When Neil Holloway was a young boy growing up in Bloomfield, Bonavista Bay, he was fascinated by comic books depicting battles in the old Wild West.
But it wasn’t always easy to scrounge up the funds to purchase such items, so Holloway began sketching his own stories to keep himself occupied.
“Because I came from a big family, my dad couldn’t afford to buy the 10-cent comics,” he said, seated in the basement of his Sunnyside home where he has lived for the last 38 years.
Holloway could not have imagined back then a youthful hobby would later become a passion for the 62-year-old retiree, who has devoted countless hours over the last number of years to painting landscapes, historical scenes and biblical events.
“My mom said I was born with the God-given talent to draw. As the years progressed on, I said, ‘Well if I can draw, why can’t I paint?’”
And so he did, beginning in 1977. His first effort still hangs on one of the walls in his basement, depicting a small town setting with a trio of homes.
Holloway improvised when it came to finding art supplies, borrowing a cup of paint from a friend if they were touching up the exterior of a house and getting by with five-cent brushes on most of his early works.
He now makes use of fine oil paints and expensive brushes he purchases on rare trips to St. John’s. Holloway is a self-taught artist.
“I’m the kind of person where if I can’t see it on canvas, I don’t paint and I don’t sketch,” he said, preferring to have a clear vision of what he sets out to accomplish prior to starting.
“By the time I start painting a picture, I‘m almost bored with it, because I know what it’s going to look like before it’s finished.”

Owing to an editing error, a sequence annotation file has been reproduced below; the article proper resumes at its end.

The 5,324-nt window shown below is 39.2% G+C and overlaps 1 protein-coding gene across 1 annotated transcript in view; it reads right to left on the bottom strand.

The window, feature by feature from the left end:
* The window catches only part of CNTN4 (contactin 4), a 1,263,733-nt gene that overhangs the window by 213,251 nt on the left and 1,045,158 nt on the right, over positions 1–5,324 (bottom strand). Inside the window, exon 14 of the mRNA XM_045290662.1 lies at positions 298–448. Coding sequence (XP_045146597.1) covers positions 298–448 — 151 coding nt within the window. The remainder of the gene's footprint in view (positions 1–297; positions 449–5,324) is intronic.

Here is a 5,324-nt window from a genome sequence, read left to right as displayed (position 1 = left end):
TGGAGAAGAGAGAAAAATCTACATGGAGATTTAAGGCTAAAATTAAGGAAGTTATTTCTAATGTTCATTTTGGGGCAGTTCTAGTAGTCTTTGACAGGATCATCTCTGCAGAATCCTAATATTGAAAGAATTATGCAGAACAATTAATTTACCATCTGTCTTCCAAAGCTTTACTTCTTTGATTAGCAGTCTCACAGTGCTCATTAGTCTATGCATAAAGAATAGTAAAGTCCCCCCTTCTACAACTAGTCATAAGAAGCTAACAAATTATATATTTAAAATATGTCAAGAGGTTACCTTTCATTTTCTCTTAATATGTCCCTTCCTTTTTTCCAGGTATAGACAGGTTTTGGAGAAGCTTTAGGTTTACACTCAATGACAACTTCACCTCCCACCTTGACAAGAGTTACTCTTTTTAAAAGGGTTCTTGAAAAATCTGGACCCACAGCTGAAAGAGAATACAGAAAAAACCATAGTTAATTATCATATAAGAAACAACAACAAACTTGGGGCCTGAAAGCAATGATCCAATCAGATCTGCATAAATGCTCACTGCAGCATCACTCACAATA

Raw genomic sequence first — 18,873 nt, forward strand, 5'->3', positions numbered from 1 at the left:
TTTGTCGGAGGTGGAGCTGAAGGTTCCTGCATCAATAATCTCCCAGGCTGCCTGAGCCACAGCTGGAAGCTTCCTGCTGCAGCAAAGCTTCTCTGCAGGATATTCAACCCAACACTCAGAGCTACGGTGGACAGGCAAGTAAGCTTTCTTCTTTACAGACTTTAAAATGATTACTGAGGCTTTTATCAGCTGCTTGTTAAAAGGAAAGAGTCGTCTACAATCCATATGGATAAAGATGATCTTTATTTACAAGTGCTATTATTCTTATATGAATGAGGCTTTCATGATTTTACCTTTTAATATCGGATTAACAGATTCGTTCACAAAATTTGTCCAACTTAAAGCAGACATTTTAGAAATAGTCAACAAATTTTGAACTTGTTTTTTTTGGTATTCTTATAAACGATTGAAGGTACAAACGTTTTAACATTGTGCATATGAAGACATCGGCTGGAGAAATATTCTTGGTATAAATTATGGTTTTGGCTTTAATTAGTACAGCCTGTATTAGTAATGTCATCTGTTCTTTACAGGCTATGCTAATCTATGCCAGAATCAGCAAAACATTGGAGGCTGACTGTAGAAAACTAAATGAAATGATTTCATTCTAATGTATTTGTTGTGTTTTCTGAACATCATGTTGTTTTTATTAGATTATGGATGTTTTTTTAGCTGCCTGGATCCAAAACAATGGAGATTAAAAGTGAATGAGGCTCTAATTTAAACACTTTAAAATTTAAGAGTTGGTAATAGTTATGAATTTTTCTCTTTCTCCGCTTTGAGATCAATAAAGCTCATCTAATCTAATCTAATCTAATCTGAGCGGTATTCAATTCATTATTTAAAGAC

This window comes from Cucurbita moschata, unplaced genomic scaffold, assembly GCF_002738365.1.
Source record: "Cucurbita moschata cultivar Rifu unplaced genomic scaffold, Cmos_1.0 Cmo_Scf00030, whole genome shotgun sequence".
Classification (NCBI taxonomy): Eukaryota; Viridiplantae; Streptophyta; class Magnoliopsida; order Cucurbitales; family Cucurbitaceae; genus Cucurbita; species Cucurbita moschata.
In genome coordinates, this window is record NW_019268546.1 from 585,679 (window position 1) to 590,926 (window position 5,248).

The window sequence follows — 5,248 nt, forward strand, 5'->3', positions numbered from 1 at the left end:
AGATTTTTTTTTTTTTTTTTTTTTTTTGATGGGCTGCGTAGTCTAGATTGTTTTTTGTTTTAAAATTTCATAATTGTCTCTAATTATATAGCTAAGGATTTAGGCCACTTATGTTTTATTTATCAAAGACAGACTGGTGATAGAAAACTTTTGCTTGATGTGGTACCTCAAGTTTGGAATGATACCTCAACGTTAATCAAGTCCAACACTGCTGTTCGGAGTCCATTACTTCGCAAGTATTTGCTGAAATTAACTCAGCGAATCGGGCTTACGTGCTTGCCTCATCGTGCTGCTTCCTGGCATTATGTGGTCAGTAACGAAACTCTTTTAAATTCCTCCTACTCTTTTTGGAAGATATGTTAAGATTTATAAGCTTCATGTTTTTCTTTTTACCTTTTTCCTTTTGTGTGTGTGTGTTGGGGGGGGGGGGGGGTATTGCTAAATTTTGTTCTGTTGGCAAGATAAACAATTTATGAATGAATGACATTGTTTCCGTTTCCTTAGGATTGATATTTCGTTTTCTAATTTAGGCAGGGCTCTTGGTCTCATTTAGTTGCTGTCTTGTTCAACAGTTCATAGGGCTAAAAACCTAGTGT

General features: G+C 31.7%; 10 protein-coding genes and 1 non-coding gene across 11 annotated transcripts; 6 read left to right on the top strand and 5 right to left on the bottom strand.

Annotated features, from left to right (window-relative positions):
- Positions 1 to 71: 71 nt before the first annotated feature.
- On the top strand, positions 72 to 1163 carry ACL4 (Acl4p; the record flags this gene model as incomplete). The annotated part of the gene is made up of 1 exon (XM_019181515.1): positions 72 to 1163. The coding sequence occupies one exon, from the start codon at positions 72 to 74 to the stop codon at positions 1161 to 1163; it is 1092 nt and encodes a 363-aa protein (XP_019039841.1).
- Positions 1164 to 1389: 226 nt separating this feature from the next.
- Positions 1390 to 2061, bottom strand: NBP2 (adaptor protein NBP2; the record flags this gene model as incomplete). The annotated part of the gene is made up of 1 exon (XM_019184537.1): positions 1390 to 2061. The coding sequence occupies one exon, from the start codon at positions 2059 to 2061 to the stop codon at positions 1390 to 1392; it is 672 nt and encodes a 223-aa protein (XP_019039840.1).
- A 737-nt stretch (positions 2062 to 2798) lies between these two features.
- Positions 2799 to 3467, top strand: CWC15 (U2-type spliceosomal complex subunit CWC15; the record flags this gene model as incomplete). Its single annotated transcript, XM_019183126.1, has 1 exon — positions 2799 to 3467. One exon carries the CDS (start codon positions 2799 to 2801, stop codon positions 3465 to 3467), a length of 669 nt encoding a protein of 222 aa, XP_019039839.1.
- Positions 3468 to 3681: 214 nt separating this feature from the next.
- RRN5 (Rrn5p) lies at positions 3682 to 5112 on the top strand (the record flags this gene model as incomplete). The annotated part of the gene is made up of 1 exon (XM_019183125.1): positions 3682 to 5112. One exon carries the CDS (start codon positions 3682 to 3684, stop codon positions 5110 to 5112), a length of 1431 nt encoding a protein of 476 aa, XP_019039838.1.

The largest project undertaken by Holloway was a group of 21 paintings he made for St. Andrew’s Anglican Church in Sunnyside. The paintings depict moments from a variety of stories told in the Bible, including the resurrection of Jesus Christ and the journey of Noah’s Ark.
He began painting them in 2006, with the final piece completed two years later.
All 21 paintings adorn the walls of the church, adding a visually compelling component to the interior of St. Andrew’s.
“When I started these paintings, I had never painted a figure, a man’s face or hands before. It was a whole different ball game,” Holloway said.
Starting with the story of the good shepherd from the “Book of John,” Holloway worked at a pace that at times bordered on obsession.
Some days, he would paint in his basement for 17 hours straight, working as fast as ideas and research would allow, even taking his meals downstairs.
“I found my verses and chapters and what I wanted to express, and it just went from there,” he said.
Within each painting, Holloway chose to hide a cross.
He did so as a way to engage young people, for telling them there’s a hidden object would encourage viewers to look more closely at a painting.
Holloway said that detail has also proven popular with adults, some of whom will spend a lengthy period of time searching for all 21 crosses.
“You not only study the painting, but you study the message that’s being sent. You’re looking for the cross, but in the overall picture, you’re seeing more than just the picture on the wall,” he said.
When a painting gets to the stage where the inclination to start adding little excess details presents itself, Holloway knows it’s time to let go of the piece and move on to another creation.
His interest in being creative has since stretched to music — he learned to play guitar and banjo two years ago.
“I don’t know if it’s talent or whatever, but I enjoy it,” Holloway said.